Force uses a 1:1 pulley ratio with the functional trainer on their G12 All-In-One Trainer, meaning you feel every pound you rack (and considering it comes with 2x 200 lb stacks, you get access to a lot of resistance).

But even with a 2:1 ratio, you still get roughly 145 lb worth of resistance in each pulley, which is still an incredible amount of resistance to work with.

With 2 fully adjustable pulleys and access to that much resistance, there isn’t much you can’t do with this gym, but Force also provides a lot of attachments for even more workout options.


Force USA includes the following attachments with the X15 Pro Multi Trainer:

  • Single chin up bar
  • Multi-grip chin up bar
  • Landmine station
  • Low row plate
  • Lat pulldown bar
  • Straight bar
  • Triangle handle
  • 2x plastic handles
  • Tricep rope
  • Tricep V bar
  • Short bar
  • 2x J-cups
  • 2x safety bars

That about does it for the handles and attachments, but they also include 7x carabiners, 8x plate holders, and 8x clamps for the barbells.

Basically, Force includes everything you need to get your X15 up and running, minus the barbell and plates themselves.

Oh, they don’t include a bench either.

I think Force is pretty generous with their included attachments, but they also offer an upgrade package that comes with even more attachments.

These include:

  • Pair of jammer arms
  • An upgraded lat pulldown bar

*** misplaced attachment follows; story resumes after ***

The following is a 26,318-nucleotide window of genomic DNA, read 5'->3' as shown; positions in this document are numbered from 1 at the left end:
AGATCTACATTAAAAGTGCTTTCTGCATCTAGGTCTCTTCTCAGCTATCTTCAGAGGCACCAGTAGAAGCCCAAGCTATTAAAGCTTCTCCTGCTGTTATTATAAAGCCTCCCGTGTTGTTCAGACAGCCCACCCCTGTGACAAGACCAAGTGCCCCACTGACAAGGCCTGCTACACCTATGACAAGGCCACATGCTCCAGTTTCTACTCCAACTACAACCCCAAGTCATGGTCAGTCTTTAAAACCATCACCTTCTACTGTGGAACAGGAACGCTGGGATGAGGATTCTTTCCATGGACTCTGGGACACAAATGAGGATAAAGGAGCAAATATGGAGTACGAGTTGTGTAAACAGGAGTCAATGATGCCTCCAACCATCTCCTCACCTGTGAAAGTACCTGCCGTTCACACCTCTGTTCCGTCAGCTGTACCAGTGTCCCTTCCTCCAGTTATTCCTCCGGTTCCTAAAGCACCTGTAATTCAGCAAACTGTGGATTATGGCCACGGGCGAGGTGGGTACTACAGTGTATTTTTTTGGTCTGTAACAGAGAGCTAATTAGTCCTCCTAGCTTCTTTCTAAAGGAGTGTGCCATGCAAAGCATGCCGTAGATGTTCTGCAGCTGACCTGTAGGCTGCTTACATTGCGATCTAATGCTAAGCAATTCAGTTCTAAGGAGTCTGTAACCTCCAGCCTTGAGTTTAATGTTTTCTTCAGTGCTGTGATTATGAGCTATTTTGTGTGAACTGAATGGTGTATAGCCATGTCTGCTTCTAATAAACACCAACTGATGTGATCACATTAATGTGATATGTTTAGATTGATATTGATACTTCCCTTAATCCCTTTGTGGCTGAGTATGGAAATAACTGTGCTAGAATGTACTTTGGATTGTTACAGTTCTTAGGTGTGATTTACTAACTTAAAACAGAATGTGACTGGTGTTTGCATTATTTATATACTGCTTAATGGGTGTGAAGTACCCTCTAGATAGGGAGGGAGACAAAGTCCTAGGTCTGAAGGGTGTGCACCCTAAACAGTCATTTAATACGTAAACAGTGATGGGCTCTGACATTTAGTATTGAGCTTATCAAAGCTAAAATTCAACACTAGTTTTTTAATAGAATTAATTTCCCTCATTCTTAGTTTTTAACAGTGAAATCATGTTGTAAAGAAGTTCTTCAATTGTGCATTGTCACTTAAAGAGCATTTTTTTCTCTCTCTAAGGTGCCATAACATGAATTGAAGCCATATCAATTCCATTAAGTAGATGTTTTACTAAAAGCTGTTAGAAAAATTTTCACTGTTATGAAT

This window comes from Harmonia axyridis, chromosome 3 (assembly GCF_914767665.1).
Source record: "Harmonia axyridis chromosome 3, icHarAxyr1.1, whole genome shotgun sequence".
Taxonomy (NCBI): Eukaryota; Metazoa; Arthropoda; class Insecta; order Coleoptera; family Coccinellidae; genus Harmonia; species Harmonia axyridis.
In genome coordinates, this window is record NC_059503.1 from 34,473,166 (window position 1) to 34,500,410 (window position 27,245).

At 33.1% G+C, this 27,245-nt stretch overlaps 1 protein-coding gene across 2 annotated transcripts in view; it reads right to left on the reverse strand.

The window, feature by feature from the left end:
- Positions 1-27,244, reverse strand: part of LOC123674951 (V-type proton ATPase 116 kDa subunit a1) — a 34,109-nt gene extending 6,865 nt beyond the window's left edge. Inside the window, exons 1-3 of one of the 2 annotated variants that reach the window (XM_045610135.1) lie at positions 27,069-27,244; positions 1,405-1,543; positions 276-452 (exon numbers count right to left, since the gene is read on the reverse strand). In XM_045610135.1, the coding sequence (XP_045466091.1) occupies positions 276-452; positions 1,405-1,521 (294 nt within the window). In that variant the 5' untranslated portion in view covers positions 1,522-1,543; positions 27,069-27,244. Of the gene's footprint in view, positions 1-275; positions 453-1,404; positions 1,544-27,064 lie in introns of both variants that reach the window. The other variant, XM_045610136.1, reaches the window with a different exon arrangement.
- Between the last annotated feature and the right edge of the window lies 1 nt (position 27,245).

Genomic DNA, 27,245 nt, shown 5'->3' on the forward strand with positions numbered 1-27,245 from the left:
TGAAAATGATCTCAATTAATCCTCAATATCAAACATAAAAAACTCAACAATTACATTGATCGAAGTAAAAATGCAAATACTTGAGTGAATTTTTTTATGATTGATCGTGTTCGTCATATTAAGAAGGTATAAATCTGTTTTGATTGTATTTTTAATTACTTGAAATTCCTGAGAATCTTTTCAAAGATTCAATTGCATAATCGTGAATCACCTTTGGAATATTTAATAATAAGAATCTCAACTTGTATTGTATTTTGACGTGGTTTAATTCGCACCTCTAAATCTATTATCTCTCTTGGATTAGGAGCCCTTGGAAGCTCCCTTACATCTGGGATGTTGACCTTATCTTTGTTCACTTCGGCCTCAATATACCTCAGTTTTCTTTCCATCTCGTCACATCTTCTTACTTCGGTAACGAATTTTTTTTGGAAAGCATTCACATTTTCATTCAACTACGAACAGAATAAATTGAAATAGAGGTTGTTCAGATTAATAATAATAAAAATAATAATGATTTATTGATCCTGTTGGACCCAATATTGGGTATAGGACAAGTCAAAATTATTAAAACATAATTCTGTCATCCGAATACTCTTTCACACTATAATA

• A lat pulldown seat
  • Dip (matador) handles
  • A pair of metal handles
  • A landmine handle
  • 4x storage shelves

The upgrade kit goes for around $800 and I agree it comes with some awesome attachments, but given the price of the X15 to begin with, I think some of these attachments should just be included with the base price.

Specifically, the lat pulldown seat, the dip handles, and the pair of metal handles.

I mean, this is a $5k gym and we have to pay extra for a pair of standard metal handles?

Come on.

Otherwise, I don’t have much to complain about here. Force offers a ton of compatible attachments for this gym that significantly increase the amount of moves you can perform.


Force USA offers the following residential warranty on the X15 Pro Multi Trainer:

  • Lifetime frame
  • 2 year cables/pulleys
  • 90 day accessories

It’s great to see the lifetime frame warranty because this is what we should expect from any self-respecting power rack (full or half).

Two years on the cables/pulleys is pretty average compared to what other brands offer, but given the quality of the cables to begin with, you shouldn’t really have to worry about them breaking down in the first place.

Some brands will go as far as to offer lifetime parts warranties too, but I wouldn’t say that’s particularly common.

And 90 days on wear and tear accessories (handles, etc) is pretty short, but your handles and whatnot should last a lot longer than that anyway.

Overall, I think Force’s warranty here is pretty good.

Final Thoughts

That about does it.

I think it was brilliant of Force to come up with some gyms that don’t include a Smith machine because not everyone needs one (and I have to admit, their all-in-one trainers look a bit busy).

When it comes to the X15, I don’t have much to complain about.

I love that the half rack comes with 3″ x 3″, 11-gauge steel uprights and is capable of holding such heavy weights safely.

I also love that the functional trainer utilizes 2x 289 lb weight stacks that are built seamlessly into the rack’s frame.

The warranty and included attachments are also quite generous.

The only real complaint I have is that I think this unit is a bit expensive – and for the price, I think most of the attachments in the upgrade kit should be included as is.

But if you’ve got the budget (and floorspace) for the X15 Pro, I don’t think you’ll be disappointed. Recommended.